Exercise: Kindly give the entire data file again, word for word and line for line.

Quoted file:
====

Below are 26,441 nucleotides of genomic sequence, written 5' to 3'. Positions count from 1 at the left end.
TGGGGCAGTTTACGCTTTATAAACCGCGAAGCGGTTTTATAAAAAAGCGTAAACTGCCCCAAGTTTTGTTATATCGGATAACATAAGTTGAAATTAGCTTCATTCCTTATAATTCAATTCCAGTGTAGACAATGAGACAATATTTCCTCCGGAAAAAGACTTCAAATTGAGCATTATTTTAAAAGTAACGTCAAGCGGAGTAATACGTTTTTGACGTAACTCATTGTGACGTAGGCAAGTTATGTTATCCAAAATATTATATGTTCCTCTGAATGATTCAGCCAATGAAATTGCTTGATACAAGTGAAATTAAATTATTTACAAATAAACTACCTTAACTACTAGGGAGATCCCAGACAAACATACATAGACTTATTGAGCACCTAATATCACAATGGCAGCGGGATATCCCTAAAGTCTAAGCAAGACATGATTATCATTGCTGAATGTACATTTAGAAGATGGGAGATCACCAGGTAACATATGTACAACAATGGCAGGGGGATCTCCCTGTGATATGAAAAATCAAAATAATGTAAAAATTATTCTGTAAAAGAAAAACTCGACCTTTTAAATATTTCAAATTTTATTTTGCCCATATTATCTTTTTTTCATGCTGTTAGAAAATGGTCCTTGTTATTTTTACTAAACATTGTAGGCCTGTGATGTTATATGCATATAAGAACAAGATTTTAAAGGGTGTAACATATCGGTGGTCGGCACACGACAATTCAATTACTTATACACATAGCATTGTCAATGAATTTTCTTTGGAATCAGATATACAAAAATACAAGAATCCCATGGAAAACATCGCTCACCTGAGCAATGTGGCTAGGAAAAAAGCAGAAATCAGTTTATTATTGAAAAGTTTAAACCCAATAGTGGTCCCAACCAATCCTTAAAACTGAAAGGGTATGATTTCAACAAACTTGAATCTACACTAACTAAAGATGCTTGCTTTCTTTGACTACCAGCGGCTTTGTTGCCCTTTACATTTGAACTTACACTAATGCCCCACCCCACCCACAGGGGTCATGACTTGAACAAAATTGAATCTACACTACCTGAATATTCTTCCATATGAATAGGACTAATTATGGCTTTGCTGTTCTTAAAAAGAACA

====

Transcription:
Below are 26,441 nucleotides of genomic sequence, written 5' to 3'. Positions count from 1 at the left end.
TGGGGCAGTTTACGCTTTATAAACCGCGAAGCGGTTTTATAAAAAAGCGTAAACTGCCCCAAGTTTTGTTATATCGGATAACATAAGTTGAAATTAGCTTCATTCCTTATAATTCAATTCCAGTGTAGACAATGAGACAATATTTCCTCCGGAAAAAGACTTCAAATTGAGCATTATTTTAAAAGTAACGTCAAGCGGAGTAATACGTTTTTGACGTAACTCATTGTGACGTAGGCAAGTTATGTTATCCAAAATATTATATGTTCCTCTGAATGATTCAGCCAATGAAATTGCTTGATACAAGTGAAATTAAATTATTTACAAATAAACTACCTTAACTACTAGGGAGATCCCAGACAAACATACATAGACTTATTGAGCACCTAATATCACAATGGCAGCGGGATATCCCTAAAGTCTAAGCAAGACATGATTATCATTGCTGAATGTACATTTAGAAGATGGGAGATCACCAGGTAACATATGTACAACAATGGCAGGGGGATCTCCCTGTGATATGAAAAATCAAAATAATGTAAAAATTATTCTGTAAAAGAAAAACTCGACCTTTTAAATATTTCAAATTTTATTTTGCCCATATTATCTTTTTTTCATGCTGTTAGAAAATGGTCCTTGTTATTTTTACTAAACATTGTAGGCCTGTGATGTTATATGCATATAAGAACAAGATTTTAAAGGGTGTAACATATCGGTGGTCGGCACACGACAATTCAATTACTTATACACATAGCATTGTCAATGAATTTTCTTTGGAATCAGATATACAAAAATACAAGAATCCCATGGAAAACATCGCTCACCTGAGCAATGTGGCTAGGAAAAAAGCAGAAATCAGTTTATTATTGAAAAGTTTAAACCCAATAGTGGTCCCAACCAATCCTTAAAACTGAAAGGGTATGATTTCAACAAACTTGAATCTACACTAACTAAAGATGCTTGCTTTCTTTGACTACCAGCGGCTTTGTTGCCCTTTACATTTGAACTTACACTAATGCCCCACCCCACCCACAGGGGTCATGACTTGAACAAAATTGAATCTACACTACCTGAATATTCTTCCATATGAATAGGACTAATTATGGCTTTGCTGTTCTTAAAAAGAACA